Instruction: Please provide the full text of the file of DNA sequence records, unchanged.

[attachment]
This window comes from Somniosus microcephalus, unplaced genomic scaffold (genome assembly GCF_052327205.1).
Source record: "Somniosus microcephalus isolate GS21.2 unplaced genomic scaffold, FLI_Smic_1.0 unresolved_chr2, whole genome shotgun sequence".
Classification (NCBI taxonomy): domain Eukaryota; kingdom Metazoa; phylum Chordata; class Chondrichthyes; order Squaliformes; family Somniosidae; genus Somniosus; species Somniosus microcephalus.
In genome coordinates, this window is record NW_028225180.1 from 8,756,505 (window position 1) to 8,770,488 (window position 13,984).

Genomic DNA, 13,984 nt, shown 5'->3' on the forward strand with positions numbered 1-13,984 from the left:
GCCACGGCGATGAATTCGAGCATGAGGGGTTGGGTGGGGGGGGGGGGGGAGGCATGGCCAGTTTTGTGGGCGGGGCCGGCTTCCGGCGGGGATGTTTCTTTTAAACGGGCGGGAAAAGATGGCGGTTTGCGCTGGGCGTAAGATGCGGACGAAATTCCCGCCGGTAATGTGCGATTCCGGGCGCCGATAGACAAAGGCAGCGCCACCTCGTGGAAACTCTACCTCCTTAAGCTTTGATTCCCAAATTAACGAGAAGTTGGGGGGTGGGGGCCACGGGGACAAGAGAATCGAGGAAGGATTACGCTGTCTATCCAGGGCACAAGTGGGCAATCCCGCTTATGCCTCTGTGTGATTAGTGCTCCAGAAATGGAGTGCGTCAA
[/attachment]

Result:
This window comes from Somniosus microcephalus, unplaced genomic scaffold (genome assembly GCF_052327205.1).
Source record: "Somniosus microcephalus isolate GS21.2 unplaced genomic scaffold, FLI_Smic_1.0 unresolved_chr2, whole genome shotgun sequence".
Classification (NCBI taxonomy): domain Eukaryota; kingdom Metazoa; phylum Chordata; class Chondrichthyes; order Squaliformes; family Somniosidae; genus Somniosus; species Somniosus microcephalus.
In genome coordinates, this window is record NW_028225180.1 from 8,756,505 (window position 1) to 8,770,488 (window position 13,984).

Genomic DNA, 13,984 nt, shown 5'->3' on the forward strand with positions numbered 1-13,984 from the left:
GCCACGGCGATGAATTCGAGCATGAGGGGTTGGGTGGGGGGGGGGGGGGAGGCATGGCCAGTTTTGTGGGCGGGGCCGGCTTCCGGCGGGGATGTTTCTTTTAAACGGGCGGGAAAAGATGGCGGTTTGCGCTGGGCGTAAGATGCGGACGAAATTCCCGCCGGTAATGTGCGATTCCGGGCGCCGATAGACAAAGGCAGCGCCACCTCGTGGAAACTCTACCTCCTTAAGCTTTGATTCCCAAATTAACGAGAAGTTGGGGGGTGGGGGCCACGGGGACAAGAGAATCGAGGAAGGATTACGCTGTCTATCCAGGGCACAAGTGGGCAATCCCGCTTATGCCTCTGTGTGATTAGTGCTCCAGAAATGGAGTGCGTCAA